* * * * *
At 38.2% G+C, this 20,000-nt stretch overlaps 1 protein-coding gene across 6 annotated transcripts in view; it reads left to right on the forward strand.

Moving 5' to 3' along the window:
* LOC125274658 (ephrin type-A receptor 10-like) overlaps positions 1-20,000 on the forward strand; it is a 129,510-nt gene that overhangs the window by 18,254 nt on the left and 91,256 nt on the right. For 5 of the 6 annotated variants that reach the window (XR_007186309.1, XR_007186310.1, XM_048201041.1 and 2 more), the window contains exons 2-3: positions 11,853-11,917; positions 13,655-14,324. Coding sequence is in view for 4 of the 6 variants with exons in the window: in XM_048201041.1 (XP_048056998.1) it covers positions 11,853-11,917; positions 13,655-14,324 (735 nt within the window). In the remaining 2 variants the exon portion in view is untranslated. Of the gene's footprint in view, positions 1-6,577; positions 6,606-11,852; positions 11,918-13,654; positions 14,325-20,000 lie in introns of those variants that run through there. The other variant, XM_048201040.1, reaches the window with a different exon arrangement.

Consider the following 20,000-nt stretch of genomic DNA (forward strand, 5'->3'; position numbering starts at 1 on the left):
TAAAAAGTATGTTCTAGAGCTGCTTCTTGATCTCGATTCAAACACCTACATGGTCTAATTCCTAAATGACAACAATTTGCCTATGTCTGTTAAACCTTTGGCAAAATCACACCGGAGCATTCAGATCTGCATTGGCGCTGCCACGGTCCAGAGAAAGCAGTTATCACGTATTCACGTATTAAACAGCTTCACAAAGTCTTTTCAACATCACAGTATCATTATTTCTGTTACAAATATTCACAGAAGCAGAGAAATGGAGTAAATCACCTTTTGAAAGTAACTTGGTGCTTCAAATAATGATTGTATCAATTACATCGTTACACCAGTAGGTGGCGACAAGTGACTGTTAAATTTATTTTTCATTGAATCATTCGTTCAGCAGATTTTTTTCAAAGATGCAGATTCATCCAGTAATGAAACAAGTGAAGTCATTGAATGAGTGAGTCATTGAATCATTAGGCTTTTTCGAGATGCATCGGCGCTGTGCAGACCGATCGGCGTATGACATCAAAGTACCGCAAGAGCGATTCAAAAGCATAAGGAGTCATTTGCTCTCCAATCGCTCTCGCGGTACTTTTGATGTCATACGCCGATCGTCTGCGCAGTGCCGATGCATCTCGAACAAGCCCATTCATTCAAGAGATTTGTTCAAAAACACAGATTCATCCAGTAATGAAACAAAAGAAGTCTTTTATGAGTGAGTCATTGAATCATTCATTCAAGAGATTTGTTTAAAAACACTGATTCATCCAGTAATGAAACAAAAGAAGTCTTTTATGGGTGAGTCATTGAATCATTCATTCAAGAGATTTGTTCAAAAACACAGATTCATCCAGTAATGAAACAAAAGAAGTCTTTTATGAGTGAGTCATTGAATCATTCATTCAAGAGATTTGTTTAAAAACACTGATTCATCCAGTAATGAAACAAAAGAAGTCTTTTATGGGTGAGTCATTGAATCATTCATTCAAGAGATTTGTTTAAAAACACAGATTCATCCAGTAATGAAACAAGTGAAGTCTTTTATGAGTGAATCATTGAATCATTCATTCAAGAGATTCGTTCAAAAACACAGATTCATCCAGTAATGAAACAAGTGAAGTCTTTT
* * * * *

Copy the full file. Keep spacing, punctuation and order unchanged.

At 38.2% G+C, this 20,000-nt stretch overlaps 1 protein-coding gene across 6 annotated transcripts in view; it reads left to right on the forward strand.

Moving 5' to 3' along the window:
* LOC125274658 (ephrin type-A receptor 10-like) overlaps positions 1-20,000 on the forward strand; it is a 129,510-nt gene that overhangs the window by 18,254 nt on the left and 91,256 nt on the right. For 5 of the 6 annotated variants that reach the window (XR_007186309.1, XR_007186310.1, XM_048201041.1 and 2 more), the window contains exons 2-3: positions 11,853-11,917; positions 13,655-14,324. Coding sequence is in view for 4 of the 6 variants with exons in the window: in XM_048201041.1 (XP_048056998.1) it covers positions 11,853-11,917; positions 13,655-14,324 (735 nt within the window). In the remaining 2 variants the exon portion in view is untranslated. Of the gene's footprint in view, positions 1-6,577; positions 6,606-11,852; positions 11,918-13,654; positions 14,325-20,000 lie in introns of those variants that run through there. The other variant, XM_048201040.1, reaches the window with a different exon arrangement.

Consider the following 20,000-nt stretch of genomic DNA (forward strand, 5'->3'; position numbering starts at 1 on the left):
TAAAAAGTATGTTCTAGAGCTGCTTCTTGATCTCGATTCAAACACCTACATGGTCTAATTCCTAAATGACAACAATTTGCCTATGTCTGTTAAACCTTTGGCAAAATCACACCGGAGCATTCAGATCTGCATTGGCGCTGCCACGGTCCAGAGAAAGCAGTTATCACGTATTCACGTATTAAACAGCTTCACAAAGTCTTTTCAACATCACAGTATCATTATTTCTGTTACAAATATTCACAGAAGCAGAGAAATGGAGTAAATCACCTTTTGAAAGTAACTTGGTGCTTCAAATAATGATTGTATCAATTACATCGTTACACCAGTAGGTGGCGACAAGTGACTGTTAAATTTATTTTTCATTGAATCATTCGTTCAGCAGATTTTTTTCAAAGATGCAGATTCATCCAGTAATGAAACAAGTGAAGTCATTGAATGAGTGAGTCATTGAATCATTAGGCTTTTTCGAGATGCATCGGCGCTGTGCAGACCGATCGGCGTATGACATCAAAGTACCGCAAGAGCGATTCAAAAGCATAAGGAGTCATTTGCTCTCCAATCGCTCTCGCGGTACTTTTGATGTCATACGCCGATCGTCTGCGCAGTGCCGATGCATCTCGAACAAGCCCATTCATTCAAGAGATTTGTTCAAAAACACAGATTCATCCAGTAATGAAACAAAAGAAGTCTTTTATGAGTGAGTCATTGAATCATTCATTCAAGAGATTTGTTTAAAAACACTGATTCATCCAGTAATGAAACAAAAGAAGTCTTTTATGGGTGAGTCATTGAATCATTCATTCAAGAGATTTGTTCAAAAACACAGATTCATCCAGTAATGAAACAAAAGAAGTCTTTTATGAGTGAGTCATTGAATCATTCATTCAAGAGATTTGTTTAAAAACACTGATTCATCCAGTAATGAAACAAAAGAAGTCTTTTATGGGTGAGTCATTGAATCATTCATTCAAGAGATTTGTTTAAAAACACAGATTCATCCAGTAATGAAACAAGTGAAGTCTTTTATGAGTGAATCATTGAATCATTCATTCAAGAGATTCGTTCAAAAACACAGATTCATCCAGTAATGAAACAAGTGAAGTCTTTT